Travelling light has never been one of my virtues. It always figures on my new years resolutions which hopefully i'll be able to adhere to, someday! However, road trips are never an issue. The boot space of our vehicle almost always accommodates my luggage. The problem arises when I’m taking a flight. And I have a record for not having boarded a single flight, both domestic and international without paying excess baggage. Take this recent journey for example. Since this was going to be a long stay at my parents, and I had extensive cooking and baking plans, I travelled with my electronic weighing scale, measuring cups and a few other nick nacks. My cameras and lenses go with me where ever I go too. Add to this my clothes and accessories! And I now have a baby so his clothes and essentials are packed too. All bare necessities in my opinion! No wonder that Ro starts asking me to pack 3 days before our intended departure date, which almost always never happens, leading to last minute packing chaos!
After having landed at my parents, I got busy with organizing my workflow and finishing much of the undone work and my cooking and baking plans got extended too. I soon realized that I was losing out on many things while absorbed with my workflow management. One of this is what is called the “Santhe” (in Kannada, a regional Indian language) which is somewhat akin to the western farmers market. Villagers and farmers congregate at a certain designated place to sell seasonal produce (not necessarily organic).
Also on display for sale are colourful bangles that compete for attention amidst a vibrant display of locally grown fruits and vegetables. I was most interested in taking pictures of the indigenous weighing scale, the “thakdi” before it becomes extinct, apart from the produce and the people selling them.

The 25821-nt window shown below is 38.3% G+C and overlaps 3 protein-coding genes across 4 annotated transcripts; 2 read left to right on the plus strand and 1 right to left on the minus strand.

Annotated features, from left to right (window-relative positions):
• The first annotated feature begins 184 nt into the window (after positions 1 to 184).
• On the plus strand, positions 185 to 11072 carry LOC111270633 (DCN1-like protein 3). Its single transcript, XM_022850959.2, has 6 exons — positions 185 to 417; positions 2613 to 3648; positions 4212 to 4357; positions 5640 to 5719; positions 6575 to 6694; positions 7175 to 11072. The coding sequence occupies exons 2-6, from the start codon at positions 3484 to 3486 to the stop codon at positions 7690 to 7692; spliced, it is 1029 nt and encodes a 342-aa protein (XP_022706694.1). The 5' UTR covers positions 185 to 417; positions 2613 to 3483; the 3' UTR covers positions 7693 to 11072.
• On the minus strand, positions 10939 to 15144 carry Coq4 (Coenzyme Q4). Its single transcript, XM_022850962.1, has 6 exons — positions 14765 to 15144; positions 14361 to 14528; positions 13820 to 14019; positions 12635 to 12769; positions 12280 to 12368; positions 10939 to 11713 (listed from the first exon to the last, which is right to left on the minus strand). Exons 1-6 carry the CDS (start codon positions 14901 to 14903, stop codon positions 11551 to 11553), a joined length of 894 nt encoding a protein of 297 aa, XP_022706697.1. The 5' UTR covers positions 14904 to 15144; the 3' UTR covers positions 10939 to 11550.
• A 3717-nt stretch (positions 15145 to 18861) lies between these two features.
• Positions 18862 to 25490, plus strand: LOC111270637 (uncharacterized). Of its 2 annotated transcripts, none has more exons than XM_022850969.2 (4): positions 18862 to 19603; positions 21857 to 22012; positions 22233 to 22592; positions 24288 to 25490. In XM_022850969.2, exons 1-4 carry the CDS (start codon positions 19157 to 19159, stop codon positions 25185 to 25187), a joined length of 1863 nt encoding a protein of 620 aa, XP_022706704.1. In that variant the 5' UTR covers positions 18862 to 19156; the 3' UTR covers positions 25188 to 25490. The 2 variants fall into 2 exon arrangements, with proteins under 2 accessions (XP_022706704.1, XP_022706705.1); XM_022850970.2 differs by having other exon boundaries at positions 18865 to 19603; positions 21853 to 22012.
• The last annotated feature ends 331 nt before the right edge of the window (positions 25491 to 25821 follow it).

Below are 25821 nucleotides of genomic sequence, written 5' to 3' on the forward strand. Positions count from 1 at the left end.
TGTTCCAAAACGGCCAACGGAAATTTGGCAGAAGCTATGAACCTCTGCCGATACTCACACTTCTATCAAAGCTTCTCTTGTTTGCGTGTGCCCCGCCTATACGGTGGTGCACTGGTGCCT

I also bought some eggplants, known as brinjals in India to make this vegetable side. There is much controversy regarding the introduction of genetically modified BT Brinjalsin India. I was lucky to find this native variety. Eggplants in tangy tomato gravy was one of the first dishes I learned to make and it was discomforting to me that I had not yet written about it here.
Eggplants in a Tangy Tomato Gravy Recipe
500 gm, about 8 to 10 baby eggplants*
500 gm, about 4 to 5 medium sized tomatoes
2 tbsp coriander powder
1 tsp red chilli powder
2 tsp grated fresh ginger
3 tbsp oil
1 1/2 tsp salt
Using a sharp knife, make four slits into the base of the eggplant, keeping the stems intact (you could also remove the stems). This will make sure that the gravy gets evenly coated inside the eggplants. Place the eggplants in lightly salted water. This will prevent them from turning black.
With the help of a knife remove the eyes of the tomatoes, cut them into quarters and blend them to a puree using a food processor or a blender.
In a wok or a kadhai, heat the oil over a medium flame. Add in the ginger and stir for a few seconds. Put in the tomato puree and bring to a boil. This should take about 3 to 4 minutes. Stir in the corinader powder, red chilli powder and salt. Mix well.
Put in the eggplants, cover the wok and allow them to cook in the tomato puree, stirring ever 5 minutes. Cook until the eggplants are done, about 15 minutes or until a a fork or skewer can easily pierce through the eggplants. Depending on the water content of your tomatoes, you might have to add in a few tablespoons of water when the eggplants are cooking to prevent the entire mixture from sticking to the bottom of the wok.
*In India, the eggplants are usually not bitter, so immersing them in lightly salted water for 10 minutes, does the trick. If you feel that your eggplants maybe bitter then its a good idea to marinate them in salt over a colander and allow the bitter juices to drain.
Serves 4 to 6
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